It’s crucial to stretch and exercise the tibialis anterior to avoid potential pain in the future.You might not be familiar with the scientific name tibialis anterior but most people will be made aware of it if they’ve ever experienced the unpleasant pain of shin splints.
Anytime you walk, run or jump your tibialis anterior muscle is working to move you forward via ankle flexion (dorsiflexion). This article will go over the 9 best stretches for the tibialis anterior muscle plus a few strengthening exercises. We'll then give you a few massage techniques to help to relax the tibialis anterior muscle to reduce pain.
The tibialis anterior name is derived from the Latin words tibia meaning shinebone and anterior from the word ante meaning before. The anterior tibialis is found on the anterior (front) of the lower leg. This muscle is on the lateral side of the tibia with muscle fibers that run vertically down the leg ending in a tendon. The tibialis anterior starts on the lateral condyle (a round protruding piece of bone at the end of some bones creating an articulation with another bone) of the tibia and inserts into the plantar and medial surfaces of the medial cuneiform bone (largest bone in the upper foot).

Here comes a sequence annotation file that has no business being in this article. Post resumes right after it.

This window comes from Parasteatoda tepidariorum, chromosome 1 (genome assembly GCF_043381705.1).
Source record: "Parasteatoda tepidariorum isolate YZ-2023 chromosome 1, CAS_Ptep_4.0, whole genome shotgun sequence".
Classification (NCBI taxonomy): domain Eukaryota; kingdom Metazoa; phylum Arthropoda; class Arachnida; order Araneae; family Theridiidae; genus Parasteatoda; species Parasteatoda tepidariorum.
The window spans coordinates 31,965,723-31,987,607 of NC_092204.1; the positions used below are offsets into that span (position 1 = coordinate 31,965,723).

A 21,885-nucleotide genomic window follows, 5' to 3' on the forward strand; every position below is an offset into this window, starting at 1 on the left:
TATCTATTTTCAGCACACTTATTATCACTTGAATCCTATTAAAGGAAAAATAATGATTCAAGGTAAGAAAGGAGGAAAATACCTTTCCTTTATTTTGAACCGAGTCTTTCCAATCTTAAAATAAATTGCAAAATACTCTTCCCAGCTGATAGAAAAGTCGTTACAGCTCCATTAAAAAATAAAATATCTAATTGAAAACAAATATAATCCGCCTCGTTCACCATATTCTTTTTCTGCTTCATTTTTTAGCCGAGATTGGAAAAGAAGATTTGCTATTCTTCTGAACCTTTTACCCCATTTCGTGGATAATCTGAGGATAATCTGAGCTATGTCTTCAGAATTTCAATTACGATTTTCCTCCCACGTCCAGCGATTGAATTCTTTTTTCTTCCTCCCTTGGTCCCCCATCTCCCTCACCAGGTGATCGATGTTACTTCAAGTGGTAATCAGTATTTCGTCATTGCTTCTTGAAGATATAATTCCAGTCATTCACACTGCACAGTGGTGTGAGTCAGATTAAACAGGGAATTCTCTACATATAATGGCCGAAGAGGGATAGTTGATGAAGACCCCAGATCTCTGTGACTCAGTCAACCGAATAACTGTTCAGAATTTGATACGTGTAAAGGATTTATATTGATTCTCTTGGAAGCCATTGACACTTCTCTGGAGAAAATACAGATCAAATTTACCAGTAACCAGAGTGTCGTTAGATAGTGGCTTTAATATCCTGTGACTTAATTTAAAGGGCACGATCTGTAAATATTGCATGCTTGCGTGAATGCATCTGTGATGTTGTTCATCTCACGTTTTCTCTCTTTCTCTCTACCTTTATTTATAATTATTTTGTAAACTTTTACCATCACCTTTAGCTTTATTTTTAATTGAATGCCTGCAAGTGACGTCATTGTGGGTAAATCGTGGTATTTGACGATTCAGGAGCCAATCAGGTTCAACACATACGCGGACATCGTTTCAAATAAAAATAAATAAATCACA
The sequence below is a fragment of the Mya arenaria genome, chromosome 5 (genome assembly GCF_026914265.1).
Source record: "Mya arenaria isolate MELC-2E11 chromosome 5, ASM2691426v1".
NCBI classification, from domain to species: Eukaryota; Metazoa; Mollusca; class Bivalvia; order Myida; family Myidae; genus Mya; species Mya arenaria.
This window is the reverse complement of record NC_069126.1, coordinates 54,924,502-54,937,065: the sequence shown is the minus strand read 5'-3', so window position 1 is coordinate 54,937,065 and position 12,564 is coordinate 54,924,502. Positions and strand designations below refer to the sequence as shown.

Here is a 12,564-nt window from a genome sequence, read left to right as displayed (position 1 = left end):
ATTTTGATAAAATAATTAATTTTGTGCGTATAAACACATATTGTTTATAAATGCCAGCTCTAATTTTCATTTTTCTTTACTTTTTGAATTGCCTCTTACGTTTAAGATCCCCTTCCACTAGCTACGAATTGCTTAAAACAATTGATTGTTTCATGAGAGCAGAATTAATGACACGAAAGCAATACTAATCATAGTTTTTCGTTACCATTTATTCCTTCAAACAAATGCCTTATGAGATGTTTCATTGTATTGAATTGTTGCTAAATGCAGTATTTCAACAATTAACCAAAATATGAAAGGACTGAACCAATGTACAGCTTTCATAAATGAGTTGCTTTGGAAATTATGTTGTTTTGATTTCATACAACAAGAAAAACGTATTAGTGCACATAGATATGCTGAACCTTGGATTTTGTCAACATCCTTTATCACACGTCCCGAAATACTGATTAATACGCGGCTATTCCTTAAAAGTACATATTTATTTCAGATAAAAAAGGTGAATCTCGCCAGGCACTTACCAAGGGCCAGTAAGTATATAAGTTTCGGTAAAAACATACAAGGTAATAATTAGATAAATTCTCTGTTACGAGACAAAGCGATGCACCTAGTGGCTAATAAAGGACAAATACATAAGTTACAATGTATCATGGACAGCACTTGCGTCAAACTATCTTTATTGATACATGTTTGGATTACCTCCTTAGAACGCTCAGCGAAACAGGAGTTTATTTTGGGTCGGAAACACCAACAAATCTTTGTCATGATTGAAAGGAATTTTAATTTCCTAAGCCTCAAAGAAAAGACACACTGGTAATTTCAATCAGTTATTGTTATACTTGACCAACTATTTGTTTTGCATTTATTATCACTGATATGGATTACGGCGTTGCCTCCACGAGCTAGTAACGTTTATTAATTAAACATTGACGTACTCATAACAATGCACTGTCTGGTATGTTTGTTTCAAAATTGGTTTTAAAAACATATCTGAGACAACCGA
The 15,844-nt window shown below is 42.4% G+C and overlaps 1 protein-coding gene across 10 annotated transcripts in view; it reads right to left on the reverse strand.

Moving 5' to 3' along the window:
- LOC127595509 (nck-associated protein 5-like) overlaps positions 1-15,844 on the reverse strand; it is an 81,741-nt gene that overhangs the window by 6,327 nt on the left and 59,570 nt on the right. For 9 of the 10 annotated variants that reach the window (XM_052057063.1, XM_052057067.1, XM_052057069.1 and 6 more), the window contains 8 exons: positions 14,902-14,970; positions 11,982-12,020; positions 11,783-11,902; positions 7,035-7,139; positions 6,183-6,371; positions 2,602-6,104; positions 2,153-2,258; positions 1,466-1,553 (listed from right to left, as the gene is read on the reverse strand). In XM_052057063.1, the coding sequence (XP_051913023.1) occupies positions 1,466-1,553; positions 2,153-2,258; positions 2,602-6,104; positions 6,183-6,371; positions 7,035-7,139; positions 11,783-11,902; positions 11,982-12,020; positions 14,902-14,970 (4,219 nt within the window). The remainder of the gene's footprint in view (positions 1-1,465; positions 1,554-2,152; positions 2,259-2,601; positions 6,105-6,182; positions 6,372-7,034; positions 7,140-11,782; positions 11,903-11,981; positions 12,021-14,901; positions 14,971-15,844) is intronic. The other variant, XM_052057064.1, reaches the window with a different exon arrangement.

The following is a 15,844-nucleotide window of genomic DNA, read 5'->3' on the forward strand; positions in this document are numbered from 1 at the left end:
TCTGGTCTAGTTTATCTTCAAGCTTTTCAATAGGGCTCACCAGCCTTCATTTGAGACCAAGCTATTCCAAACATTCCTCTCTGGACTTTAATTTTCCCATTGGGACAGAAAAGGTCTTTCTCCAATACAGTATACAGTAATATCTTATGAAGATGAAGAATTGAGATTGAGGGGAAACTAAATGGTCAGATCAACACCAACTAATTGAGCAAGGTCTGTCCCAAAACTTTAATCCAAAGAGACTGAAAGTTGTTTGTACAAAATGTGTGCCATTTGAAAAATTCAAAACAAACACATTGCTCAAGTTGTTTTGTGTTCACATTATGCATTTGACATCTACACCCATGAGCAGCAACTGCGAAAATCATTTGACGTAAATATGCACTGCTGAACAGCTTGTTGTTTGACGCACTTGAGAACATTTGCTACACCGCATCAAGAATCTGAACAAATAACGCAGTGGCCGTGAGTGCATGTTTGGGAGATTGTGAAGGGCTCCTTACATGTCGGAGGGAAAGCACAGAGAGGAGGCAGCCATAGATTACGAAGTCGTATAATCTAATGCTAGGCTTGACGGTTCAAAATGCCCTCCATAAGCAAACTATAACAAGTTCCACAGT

The tibialis anterior is the largest of the dorsiflexor muscles and is responsible for ankle dorsiflexion and inversion of the foot. It supports the ankle in horizontal movement as it inverts the ankle helping to reduce damage if the ankle is rolled.
Walking, running and any other movement that requires the leg to move is supported by the tibialis anterior. The tibialis anterior muscle stabilizes the ankle when the foot comes into contact with the ground while walking it then helps to lift the foot off the ground. Apart from helping with this eccentric contraction (hitting the ground) and concentric contraction (lifting off of ground) phases of walking it also holds the ankle in place during isometric contraction, think of when your ankle is flexed and your toes are pointing upwards.
Tight anterior tibialis muscles can be rather annoying as it makes the simple task of walking unpleasant. The causes of tight tibialis anterior can lead to shin splints and can be a result of any of the following: